What are the circumstances in which a firm of solicitors may be restrained from acting for a client in a family law case? Following my post earlier this week, I have decided to take a closer look at this question.
After all, the circumstances in which an application may be made to debar a particular firm are not set in stone and there isn’t a great deal of jurisprudence on the subject. Marco Pierre White, for example, tried to have his wife’s solicitors injuncted from acting for her because he was suing them, but his case failed when it was heard before Mr Justice Macfarlane.
Injuncting the lawyers was mentioned as a possibility in Imerman v Tchenguiz . In that case it was not only the wife, but also her lawyers who had access to her husband’s confidential documents. Her legal team should not have caught sight of the documentation, because it was improperly obtained from the husband and thus, on the face of it, they appear to be in breach of confidence to the husband.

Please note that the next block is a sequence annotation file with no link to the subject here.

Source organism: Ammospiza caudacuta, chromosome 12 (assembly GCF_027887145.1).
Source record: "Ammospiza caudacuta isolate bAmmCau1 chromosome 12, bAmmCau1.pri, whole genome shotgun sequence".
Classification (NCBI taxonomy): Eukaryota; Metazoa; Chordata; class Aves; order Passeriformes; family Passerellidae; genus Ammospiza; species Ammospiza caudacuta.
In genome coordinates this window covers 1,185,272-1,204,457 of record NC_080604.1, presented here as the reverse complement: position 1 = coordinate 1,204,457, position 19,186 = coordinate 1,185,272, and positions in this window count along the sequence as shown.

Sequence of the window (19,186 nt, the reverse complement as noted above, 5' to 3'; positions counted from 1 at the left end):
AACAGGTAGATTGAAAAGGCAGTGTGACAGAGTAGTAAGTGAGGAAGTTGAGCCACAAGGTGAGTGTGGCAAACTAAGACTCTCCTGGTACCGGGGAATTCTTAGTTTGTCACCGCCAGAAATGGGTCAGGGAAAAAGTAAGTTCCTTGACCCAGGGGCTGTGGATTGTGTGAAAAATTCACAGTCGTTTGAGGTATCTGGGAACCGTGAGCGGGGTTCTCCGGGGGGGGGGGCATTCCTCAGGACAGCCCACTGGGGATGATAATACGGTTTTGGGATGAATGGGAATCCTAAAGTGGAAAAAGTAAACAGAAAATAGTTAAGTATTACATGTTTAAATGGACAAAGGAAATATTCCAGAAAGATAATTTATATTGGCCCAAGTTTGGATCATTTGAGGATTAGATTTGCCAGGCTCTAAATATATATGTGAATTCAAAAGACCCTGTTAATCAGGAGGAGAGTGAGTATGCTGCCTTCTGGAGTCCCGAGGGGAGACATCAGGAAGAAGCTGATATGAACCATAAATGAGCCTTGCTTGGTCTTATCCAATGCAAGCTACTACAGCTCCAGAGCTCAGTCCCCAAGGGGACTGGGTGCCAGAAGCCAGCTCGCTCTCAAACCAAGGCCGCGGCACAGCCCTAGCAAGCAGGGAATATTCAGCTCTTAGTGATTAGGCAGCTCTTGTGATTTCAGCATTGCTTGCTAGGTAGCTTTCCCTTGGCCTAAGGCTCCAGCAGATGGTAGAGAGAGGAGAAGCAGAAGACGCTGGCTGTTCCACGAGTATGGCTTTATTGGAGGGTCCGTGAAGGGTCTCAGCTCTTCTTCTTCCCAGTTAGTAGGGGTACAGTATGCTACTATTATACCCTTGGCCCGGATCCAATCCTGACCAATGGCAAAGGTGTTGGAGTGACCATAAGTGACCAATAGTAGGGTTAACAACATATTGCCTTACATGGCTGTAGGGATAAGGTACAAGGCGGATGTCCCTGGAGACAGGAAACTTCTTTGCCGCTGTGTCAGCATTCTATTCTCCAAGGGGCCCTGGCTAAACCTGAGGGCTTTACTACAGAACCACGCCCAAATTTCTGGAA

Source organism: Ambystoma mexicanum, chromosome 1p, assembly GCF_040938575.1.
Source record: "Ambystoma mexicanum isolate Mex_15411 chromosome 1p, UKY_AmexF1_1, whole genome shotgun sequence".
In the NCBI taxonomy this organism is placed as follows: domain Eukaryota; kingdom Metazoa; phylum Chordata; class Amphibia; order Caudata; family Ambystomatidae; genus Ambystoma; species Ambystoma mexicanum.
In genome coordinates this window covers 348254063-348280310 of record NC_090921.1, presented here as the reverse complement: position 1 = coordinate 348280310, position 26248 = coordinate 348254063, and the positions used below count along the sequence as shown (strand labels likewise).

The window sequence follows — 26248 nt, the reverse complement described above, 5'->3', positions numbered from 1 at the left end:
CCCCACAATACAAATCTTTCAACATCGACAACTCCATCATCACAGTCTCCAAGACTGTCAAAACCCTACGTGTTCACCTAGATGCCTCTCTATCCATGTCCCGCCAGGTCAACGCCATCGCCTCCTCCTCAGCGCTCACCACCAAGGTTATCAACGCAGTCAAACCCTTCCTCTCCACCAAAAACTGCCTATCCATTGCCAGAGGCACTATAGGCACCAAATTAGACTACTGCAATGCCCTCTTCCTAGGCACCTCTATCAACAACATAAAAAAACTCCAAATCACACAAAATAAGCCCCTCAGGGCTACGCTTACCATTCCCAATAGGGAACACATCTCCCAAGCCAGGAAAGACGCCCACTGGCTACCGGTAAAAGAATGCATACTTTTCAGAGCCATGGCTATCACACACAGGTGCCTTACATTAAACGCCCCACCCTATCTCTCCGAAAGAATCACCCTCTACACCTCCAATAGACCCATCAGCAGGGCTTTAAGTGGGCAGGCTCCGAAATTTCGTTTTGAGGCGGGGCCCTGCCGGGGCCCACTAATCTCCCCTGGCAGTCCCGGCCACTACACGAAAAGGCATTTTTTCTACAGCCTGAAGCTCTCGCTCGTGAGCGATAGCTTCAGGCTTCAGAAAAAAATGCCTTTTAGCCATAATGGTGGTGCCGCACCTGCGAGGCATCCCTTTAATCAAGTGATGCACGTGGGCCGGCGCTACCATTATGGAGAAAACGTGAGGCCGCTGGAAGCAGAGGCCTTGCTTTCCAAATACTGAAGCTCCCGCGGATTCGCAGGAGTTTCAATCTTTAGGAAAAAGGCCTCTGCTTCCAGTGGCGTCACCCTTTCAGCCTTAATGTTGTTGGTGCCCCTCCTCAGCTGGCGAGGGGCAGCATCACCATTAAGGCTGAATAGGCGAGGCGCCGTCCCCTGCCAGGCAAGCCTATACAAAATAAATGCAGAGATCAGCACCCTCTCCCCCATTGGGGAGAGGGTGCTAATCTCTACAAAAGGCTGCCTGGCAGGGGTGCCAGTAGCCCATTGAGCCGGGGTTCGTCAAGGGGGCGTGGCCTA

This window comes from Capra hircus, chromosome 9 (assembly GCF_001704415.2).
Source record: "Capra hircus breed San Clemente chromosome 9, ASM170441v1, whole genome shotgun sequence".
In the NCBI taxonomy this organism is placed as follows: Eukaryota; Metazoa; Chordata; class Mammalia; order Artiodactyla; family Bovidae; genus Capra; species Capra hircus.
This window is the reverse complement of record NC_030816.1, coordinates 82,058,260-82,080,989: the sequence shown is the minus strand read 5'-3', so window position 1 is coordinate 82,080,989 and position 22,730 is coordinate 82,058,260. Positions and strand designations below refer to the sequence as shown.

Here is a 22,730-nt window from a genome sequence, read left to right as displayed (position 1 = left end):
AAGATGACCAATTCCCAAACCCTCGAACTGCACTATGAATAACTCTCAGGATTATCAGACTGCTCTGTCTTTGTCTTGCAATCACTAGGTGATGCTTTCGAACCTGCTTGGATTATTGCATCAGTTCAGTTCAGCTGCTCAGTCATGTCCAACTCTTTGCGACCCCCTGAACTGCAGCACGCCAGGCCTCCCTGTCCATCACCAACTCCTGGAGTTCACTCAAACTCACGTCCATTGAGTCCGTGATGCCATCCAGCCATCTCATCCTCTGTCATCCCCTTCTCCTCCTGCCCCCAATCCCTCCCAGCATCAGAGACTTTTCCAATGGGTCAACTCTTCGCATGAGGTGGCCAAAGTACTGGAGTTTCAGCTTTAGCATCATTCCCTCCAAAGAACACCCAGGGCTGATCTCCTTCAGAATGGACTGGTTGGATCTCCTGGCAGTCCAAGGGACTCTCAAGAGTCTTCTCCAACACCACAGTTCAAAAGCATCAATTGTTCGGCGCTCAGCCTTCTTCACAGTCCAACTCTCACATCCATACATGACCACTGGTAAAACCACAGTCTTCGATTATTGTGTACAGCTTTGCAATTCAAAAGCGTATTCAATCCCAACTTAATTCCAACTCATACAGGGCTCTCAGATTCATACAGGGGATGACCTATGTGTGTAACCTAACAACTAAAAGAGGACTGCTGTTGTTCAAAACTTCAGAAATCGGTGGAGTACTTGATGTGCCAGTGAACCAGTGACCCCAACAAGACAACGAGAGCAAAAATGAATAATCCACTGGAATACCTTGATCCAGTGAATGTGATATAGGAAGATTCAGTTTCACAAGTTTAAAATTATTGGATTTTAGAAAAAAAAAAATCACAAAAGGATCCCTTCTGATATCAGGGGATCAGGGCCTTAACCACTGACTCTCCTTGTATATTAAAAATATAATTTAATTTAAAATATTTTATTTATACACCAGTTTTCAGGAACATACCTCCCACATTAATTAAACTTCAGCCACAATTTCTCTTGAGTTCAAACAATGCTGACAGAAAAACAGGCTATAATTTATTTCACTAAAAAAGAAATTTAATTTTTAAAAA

Imerman, as we know, is a one-off firework of a case, which involved the ransacking of an office and downloading of documents from a computer by two brothers. They were anxious to help their sister in her divorce and convinced her husband would cheat her. The amount of documentation to which they had access was dizzying. But the information was not passed on wholesale to the wife and her lawyers. It was edited by an intermediary barrister specifically instructed for the task. The wife and her solicitors received seven files of information that, it was considered, the husband could not claim to be privileged. When the case was first heard, Mr Justice Moylan ordered that copies should be retained by Mrs Imerman and her lawyers after Mr Imerman had the opportunity of removing any documents over which he claimed privilege.